The decades of the 1980s and 1990s witnessed a ‘rolling back’ of the state by the governments, especially in the USA and UK under the inspiration of the New Right priorities and beliefs. The policies through which the ‘roll back’ of the state was done included deregulation, privatisation and introduction of market reforms in public services. Privatisation at that time was used as a process under which the state assets were transferred to the private sector. The root of the term privatisation goes to this period which got more and more currency around the world once the East European nations and later the developing democratic nations went for it. But during the period several connotations and meanings of the term ‘privatisation’ have developed. We may see them as follows:
(i) Privatisation in its purest sense and lexically means de-nationalisation, i.e., transfer of the state ownership of the assets to the private sector to the tune of 100 per cent. Such bold moves took place only once anywhere in the world without any political fallouts—in the early 1980s of the UK under the Thatcher regime. This route of privatisation has been avoided by almost all democratic systems. In the mid-1990s some West European nations—Italy, Spain and France—besides the USA went for such moves. India never ventured into any such privatisation move.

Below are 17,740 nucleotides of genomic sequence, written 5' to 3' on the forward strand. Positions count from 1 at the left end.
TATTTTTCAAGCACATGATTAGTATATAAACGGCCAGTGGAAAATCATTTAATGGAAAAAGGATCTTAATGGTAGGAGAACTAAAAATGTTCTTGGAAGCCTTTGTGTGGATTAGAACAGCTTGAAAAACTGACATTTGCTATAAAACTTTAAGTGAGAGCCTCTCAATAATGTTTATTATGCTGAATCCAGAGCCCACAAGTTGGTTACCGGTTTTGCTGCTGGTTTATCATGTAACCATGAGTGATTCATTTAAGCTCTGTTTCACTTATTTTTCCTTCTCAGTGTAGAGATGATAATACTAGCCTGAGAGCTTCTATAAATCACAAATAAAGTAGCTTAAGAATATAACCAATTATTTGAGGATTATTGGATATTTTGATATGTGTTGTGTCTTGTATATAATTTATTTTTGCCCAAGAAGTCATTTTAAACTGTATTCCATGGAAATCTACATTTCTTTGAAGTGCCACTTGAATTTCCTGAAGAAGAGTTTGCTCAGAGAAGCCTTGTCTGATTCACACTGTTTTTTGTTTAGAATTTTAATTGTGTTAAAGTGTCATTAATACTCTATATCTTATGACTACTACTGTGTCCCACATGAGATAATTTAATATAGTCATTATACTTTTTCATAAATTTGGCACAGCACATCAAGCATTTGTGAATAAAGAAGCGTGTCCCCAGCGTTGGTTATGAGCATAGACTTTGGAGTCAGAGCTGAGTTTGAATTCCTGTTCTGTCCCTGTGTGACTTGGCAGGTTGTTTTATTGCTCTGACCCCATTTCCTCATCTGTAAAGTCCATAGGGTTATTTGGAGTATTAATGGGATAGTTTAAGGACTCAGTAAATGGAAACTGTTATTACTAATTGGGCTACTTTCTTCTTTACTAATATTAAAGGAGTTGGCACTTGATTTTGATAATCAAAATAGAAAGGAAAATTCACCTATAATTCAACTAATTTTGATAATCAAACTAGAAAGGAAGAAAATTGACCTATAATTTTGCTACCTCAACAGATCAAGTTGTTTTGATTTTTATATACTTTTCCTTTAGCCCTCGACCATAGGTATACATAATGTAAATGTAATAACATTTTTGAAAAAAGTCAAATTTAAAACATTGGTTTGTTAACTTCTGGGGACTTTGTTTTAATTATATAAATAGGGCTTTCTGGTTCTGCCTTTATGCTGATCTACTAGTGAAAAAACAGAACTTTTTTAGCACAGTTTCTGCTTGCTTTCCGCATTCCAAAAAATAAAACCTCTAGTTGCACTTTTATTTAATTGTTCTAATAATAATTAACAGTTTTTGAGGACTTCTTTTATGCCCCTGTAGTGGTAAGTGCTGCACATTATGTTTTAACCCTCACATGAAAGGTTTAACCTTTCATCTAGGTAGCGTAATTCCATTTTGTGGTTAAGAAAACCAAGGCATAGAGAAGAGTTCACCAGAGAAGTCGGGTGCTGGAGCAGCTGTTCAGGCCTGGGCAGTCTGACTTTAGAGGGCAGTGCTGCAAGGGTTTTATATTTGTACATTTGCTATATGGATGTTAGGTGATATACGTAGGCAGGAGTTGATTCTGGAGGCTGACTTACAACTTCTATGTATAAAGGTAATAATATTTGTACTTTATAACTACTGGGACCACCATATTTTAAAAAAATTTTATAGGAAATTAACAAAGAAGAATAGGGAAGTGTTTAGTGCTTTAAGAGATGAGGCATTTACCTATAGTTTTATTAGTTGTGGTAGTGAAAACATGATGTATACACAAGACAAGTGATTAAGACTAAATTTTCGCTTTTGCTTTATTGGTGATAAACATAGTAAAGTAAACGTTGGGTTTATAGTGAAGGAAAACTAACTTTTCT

(ii) The sense in which privatisation has been used is the process of disinvestment all over the world. This process includes selling of the shares of the state-owned enterprises to the private sector. Disinvestment is de-nationalisation of less than 100 per cent ownership transfer from the state to the private sector. If an asset has been sold out by the government to the tune of only 49 per cent the ownership remains with the state though it is considered privatisation. If the sale of shares of the state-owned assets has been to the tune of 51 per cent, the ownership is really transferred to the private sector even then it is termed as privatisation.
(iii) The third and the last sense in which the term privatisation has been used around the world, is very wide. Basically, all the economic policies which directly or indirectly seem to promote the expansion of the private sector or the market (economy) have been termed by experts and the governments as the process of privatisation. We may cite few examples from India—de-licencing and de-reservation of the industries, even cuts in the subsidies, permission to foreign investment, etc.